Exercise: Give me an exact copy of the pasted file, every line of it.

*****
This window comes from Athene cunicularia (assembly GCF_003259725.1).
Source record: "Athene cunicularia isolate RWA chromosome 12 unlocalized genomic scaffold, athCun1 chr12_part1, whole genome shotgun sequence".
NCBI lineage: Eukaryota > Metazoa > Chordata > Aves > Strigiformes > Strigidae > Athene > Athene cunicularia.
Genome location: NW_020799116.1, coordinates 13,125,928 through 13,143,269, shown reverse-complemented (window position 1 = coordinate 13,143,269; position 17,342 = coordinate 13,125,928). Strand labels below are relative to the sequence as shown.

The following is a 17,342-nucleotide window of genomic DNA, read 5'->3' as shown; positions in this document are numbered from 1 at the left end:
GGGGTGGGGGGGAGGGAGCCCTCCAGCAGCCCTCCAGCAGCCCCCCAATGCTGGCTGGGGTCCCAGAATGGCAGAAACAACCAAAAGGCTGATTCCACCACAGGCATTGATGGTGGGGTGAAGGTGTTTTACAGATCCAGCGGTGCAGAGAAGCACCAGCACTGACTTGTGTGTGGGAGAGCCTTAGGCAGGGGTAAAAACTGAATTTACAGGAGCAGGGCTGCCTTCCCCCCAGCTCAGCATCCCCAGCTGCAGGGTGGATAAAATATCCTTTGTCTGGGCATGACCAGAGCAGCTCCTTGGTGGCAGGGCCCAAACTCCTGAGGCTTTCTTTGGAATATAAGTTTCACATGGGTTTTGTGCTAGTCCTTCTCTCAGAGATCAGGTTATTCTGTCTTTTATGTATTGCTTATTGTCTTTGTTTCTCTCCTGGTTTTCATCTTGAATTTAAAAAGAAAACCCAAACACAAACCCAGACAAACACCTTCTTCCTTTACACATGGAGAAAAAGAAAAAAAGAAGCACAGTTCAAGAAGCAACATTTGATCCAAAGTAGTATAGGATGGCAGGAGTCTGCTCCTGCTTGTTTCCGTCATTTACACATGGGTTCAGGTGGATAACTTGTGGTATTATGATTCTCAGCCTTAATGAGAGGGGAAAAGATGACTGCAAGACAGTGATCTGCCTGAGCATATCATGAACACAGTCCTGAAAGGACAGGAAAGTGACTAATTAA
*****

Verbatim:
This window comes from Athene cunicularia (assembly GCF_003259725.1).
Source record: "Athene cunicularia isolate RWA chromosome 12 unlocalized genomic scaffold, athCun1 chr12_part1, whole genome shotgun sequence".
NCBI lineage: Eukaryota > Metazoa > Chordata > Aves > Strigiformes > Strigidae > Athene > Athene cunicularia.
Genome location: NW_020799116.1, coordinates 13,125,928 through 13,143,269, shown reverse-complemented (window position 1 = coordinate 13,143,269; position 17,342 = coordinate 13,125,928). Strand labels below are relative to the sequence as shown.

The following is a 17,342-nucleotide window of genomic DNA, read 5'->3' as shown; positions in this document are numbered from 1 at the left end:
GGGGTGGGGGGGAGGGAGCCCTCCAGCAGCCCTCCAGCAGCCCCCCAATGCTGGCTGGGGTCCCAGAATGGCAGAAACAACCAAAAGGCTGATTCCACCACAGGCATTGATGGTGGGGTGAAGGTGTTTTACAGATCCAGCGGTGCAGAGAAGCACCAGCACTGACTTGTGTGTGGGAGAGCCTTAGGCAGGGGTAAAAACTGAATTTACAGGAGCAGGGCTGCCTTCCCCCCAGCTCAGCATCCCCAGCTGCAGGGTGGATAAAATATCCTTTGTCTGGGCATGACCAGAGCAGCTCCTTGGTGGCAGGGCCCAAACTCCTGAGGCTTTCTTTGGAATATAAGTTTCACATGGGTTTTGTGCTAGTCCTTCTCTCAGAGATCAGGTTATTCTGTCTTTTATGTATTGCTTATTGTCTTTGTTTCTCTCCTGGTTTTCATCTTGAATTTAAAAAGAAAACCCAAACACAAACCCAGACAAACACCTTCTTCCTTTACACATGGAGAAAAAGAAAAAAAGAAGCACAGTTCAAGAAGCAACATTTGATCCAAAGTAGTATAGGATGGCAGGAGTCTGCTCCTGCTTGTTTCCGTCATTTACACATGGGTTCAGGTGGATAACTTGTGGTATTATGATTCTCAGCCTTAATGAGAGGGGAAAAGATGACTGCAAGACAGTGATCTGCCTGAGCATATCATGAACACAGTCCTGAAAGGACAGGAAAGTGACTAATTAA